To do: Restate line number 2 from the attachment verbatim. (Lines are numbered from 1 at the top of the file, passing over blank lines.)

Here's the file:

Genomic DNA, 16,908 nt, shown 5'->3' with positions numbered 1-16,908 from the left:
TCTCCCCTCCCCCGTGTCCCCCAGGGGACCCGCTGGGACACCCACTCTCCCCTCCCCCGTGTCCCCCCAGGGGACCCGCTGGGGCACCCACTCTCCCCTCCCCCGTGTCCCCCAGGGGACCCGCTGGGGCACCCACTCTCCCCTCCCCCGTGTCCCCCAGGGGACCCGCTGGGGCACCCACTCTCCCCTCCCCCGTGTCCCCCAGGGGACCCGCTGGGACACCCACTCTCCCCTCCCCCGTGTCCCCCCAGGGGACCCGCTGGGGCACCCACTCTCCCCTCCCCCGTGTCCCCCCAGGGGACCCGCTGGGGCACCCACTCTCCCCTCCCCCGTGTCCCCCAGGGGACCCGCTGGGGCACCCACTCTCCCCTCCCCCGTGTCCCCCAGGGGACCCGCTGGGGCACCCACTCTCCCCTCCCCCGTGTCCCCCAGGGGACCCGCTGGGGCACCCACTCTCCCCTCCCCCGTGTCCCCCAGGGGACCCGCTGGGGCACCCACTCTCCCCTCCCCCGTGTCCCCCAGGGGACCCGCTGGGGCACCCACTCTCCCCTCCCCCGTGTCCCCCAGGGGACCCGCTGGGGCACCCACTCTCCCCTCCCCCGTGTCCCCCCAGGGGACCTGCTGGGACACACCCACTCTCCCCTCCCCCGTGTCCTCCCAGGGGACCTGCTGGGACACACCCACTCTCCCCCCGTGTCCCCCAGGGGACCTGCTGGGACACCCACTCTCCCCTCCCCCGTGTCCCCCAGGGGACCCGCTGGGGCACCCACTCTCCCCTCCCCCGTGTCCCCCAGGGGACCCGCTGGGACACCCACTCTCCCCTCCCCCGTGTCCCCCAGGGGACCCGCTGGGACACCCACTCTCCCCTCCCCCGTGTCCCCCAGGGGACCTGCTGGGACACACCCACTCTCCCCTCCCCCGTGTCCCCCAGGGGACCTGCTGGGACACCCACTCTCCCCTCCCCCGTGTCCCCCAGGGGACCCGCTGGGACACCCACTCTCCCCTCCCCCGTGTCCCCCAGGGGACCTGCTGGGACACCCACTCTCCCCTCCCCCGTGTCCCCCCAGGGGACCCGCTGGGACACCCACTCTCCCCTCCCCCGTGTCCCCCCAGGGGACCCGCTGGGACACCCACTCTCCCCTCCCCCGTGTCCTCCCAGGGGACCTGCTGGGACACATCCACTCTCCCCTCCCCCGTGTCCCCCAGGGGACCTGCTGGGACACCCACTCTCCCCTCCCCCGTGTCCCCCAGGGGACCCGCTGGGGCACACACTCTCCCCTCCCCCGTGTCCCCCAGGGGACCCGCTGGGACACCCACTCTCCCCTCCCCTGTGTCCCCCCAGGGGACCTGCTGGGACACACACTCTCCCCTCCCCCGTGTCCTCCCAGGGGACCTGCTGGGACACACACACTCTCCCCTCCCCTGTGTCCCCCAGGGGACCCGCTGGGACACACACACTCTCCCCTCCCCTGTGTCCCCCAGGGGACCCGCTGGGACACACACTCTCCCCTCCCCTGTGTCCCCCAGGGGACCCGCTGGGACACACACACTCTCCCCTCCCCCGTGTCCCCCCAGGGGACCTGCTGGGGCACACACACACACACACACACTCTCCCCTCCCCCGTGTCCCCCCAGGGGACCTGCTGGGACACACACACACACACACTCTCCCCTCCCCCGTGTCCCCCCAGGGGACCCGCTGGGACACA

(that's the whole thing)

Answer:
TCTCCCCTCCCCCGTGTCCCCCAGGGGACCCGCTGGGACACCCACTCTCCCCTCCCCCGTGTCCCCCCAGGGGACCCGCTGGGGCACCCACTCTCCCCTCCCCCGTGTCCCCCAGGGGACCCGCTGGGGCACCCACTCTCCCCTCCCCCGTGTCCCCCAGGGGACCCGCTGGGGCACCCACTCTCCCCTCCCCCGTGTCCCCCAGGGGACCCGCTGGGACACCCACTCTCCCCTCCCCCGTGTCCCCCCAGGGGACCCGCTGGGGCACCCACTCTCCCCTCCCCCGTGTCCCCCCAGGGGACCCGCTGGGGCACCCACTCTCCCCTCCCCCGTGTCCCCCAGGGGACCCGCTGGGGCACCCACTCTCCCCTCCCCCGTGTCCCCCAGGGGACCCGCTGGGGCACCCACTCTCCCCTCCCCCGTGTCCCCCAGGGGACCCGCTGGGGCACCCACTCTCCCCTCCCCCGTGTCCCCCAGGGGACCCGCTGGGGCACCCACTCTCCCCTCCCCCGTGTCCCCCAGGGGACCCGCTGGGGCACCCACTCTCCCCTCCCCCGTGTCCCCCAGGGGACCCGCTGGGGCACCCACTCTCCCCTCCCCCGTGTCCCCCCAGGGGACCTGCTGGGACACACCCACTCTCCCCTCCCCCGTGTCCTCCCAGGGGACCTGCTGGGACACACCCACTCTCCCCCCGTGTCCCCCAGGGGACCTGCTGGGACACCCACTCTCCCCTCCCCCGTGTCCCCCAGGGGACCCGCTGGGGCACCCACTCTCCCCTCCCCCGTGTCCCCCAGGGGACCCGCTGGGACACCCACTCTCCCCTCCCCCGTGTCCCCCAGGGGACCCGCTGGGACACCCACTCTCCCCTCCCCCGTGTCCCCCAGGGGACCTGCTGGGACACACCCACTCTCCCCTCCCCCGTGTCCCCCAGGGGACCTGCTGGGACACCCACTCTCCCCTCCCCCGTGTCCCCCAGGGGACCCGCTGGGACACCCACTCTCCCCTCCCCCGTGTCCCCCAGGGGACCTGCTGGGACACCCACTCTCCCCTCCCCCGTGTCCCCCCAGGGGACCCGCTGGGACACCCACTCTCCCCTCCCCCGTGTCCCCCCAGGGGACCCGCTGGGACACCCACTCTCCCCTCCCCCGTGTCCTCCCAGGGGACCTGCTGGGACACATCCACTCTCCCCTCCCCCGTGTCCCCCAGGGGACCTGCTGGGACACCCACTCTCCCCTCCCCCGTGTCCCCCAGGGGACCCGCTGGGGCACACACTCTCCCCTCCCCCGTGTCCCCCAGGGGACCCGCTGGGACACCCACTCTCCCCTCCCCTGTGTCCCCCCAGGGGACCTGCTGGGACACACACTCTCCCCTCCCCCGTGTCCTCCCAGGGGACCTGCTGGGACACACACACTCTCCCCTCCCCTGTGTCCCCCAGGGGACCCGCTGGGACACACACACTCTCCCCTCCCCTGTGTCCCCCAGGGGACCCGCTGGGACACACACTCTCCCCTCCCCTGTGTCCCCCAGGGGACCCGCTGGGACACACACACTCTCCCCTCCCCCGTGTCCCCCCAGGGGACCTGCTGGGGCACACACACACACACACACACTCTCCCCTCCCCCGTGTCCCCCCAGGGGACCTGCTGGGACACACACACACACACACTCTCCCCTCCCCCGTGTCCCCCCAGGGGACCCGCTGGGACACA